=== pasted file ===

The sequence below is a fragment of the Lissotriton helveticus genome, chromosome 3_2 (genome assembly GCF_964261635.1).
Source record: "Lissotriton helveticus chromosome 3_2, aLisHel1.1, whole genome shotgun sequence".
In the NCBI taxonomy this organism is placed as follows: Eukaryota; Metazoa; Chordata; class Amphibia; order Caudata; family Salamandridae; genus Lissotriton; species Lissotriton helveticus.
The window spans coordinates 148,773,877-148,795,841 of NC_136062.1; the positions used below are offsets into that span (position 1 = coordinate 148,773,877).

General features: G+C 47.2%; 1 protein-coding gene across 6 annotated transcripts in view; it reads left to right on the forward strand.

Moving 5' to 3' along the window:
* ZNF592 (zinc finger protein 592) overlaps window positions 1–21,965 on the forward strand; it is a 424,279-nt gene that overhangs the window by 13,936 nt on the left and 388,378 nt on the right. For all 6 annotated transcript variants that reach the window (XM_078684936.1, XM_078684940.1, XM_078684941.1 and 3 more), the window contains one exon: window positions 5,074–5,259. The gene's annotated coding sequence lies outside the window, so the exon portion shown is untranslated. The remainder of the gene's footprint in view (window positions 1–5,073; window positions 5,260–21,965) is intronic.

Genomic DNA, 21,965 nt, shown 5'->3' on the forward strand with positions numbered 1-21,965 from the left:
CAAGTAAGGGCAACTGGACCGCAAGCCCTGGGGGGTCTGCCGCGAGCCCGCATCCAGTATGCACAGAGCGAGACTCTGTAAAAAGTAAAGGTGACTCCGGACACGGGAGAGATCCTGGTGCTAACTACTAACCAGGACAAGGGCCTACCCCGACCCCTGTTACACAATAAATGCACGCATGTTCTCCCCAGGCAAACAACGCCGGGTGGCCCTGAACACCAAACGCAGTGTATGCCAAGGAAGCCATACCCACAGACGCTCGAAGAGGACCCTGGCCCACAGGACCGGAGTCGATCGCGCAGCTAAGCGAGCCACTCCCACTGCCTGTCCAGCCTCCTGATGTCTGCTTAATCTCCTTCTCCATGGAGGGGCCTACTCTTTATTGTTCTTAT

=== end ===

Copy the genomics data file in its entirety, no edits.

The sequence below is a fragment of the Lissotriton helveticus genome, chromosome 3_2 (genome assembly GCF_964261635.1).
Source record: "Lissotriton helveticus chromosome 3_2, aLisHel1.1, whole genome shotgun sequence".
In the NCBI taxonomy this organism is placed as follows: Eukaryota; Metazoa; Chordata; class Amphibia; order Caudata; family Salamandridae; genus Lissotriton; species Lissotriton helveticus.
The window spans coordinates 148,773,877-148,795,841 of NC_136062.1; the positions used below are offsets into that span (position 1 = coordinate 148,773,877).

General features: G+C 47.2%; 1 protein-coding gene across 6 annotated transcripts in view; it reads left to right on the forward strand.

Moving 5' to 3' along the window:
* ZNF592 (zinc finger protein 592) overlaps window positions 1–21,965 on the forward strand; it is a 424,279-nt gene that overhangs the window by 13,936 nt on the left and 388,378 nt on the right. For all 6 annotated transcript variants that reach the window (XM_078684936.1, XM_078684940.1, XM_078684941.1 and 3 more), the window contains one exon: window positions 5,074–5,259. The gene's annotated coding sequence lies outside the window, so the exon portion shown is untranslated. The remainder of the gene's footprint in view (window positions 1–5,073; window positions 5,260–21,965) is intronic.

Genomic DNA, 21,965 nt, shown 5'->3' on the forward strand with positions numbered 1-21,965 from the left:
CAAGTAAGGGCAACTGGACCGCAAGCCCTGGGGGGTCTGCCGCGAGCCCGCATCCAGTATGCACAGAGCGAGACTCTGTAAAAAGTAAAGGTGACTCCGGACACGGGAGAGATCCTGGTGCTAACTACTAACCAGGACAAGGGCCTACCCCGACCCCTGTTACACAATAAATGCACGCATGTTCTCCCCAGGCAAACAACGCCGGGTGGCCCTGAACACCAAACGCAGTGTATGCCAAGGAAGCCATACCCACAGACGCTCGAAGAGGACCCTGGCCCACAGGACCGGAGTCGATCGCGCAGCTAAGCGAGCCACTCCCACTGCCTGTCCAGCCTCCTGATGTCTGCTTAATCTCCTTCTCCATGGAGGGGCCTACTCTTTATTGTTCTTAT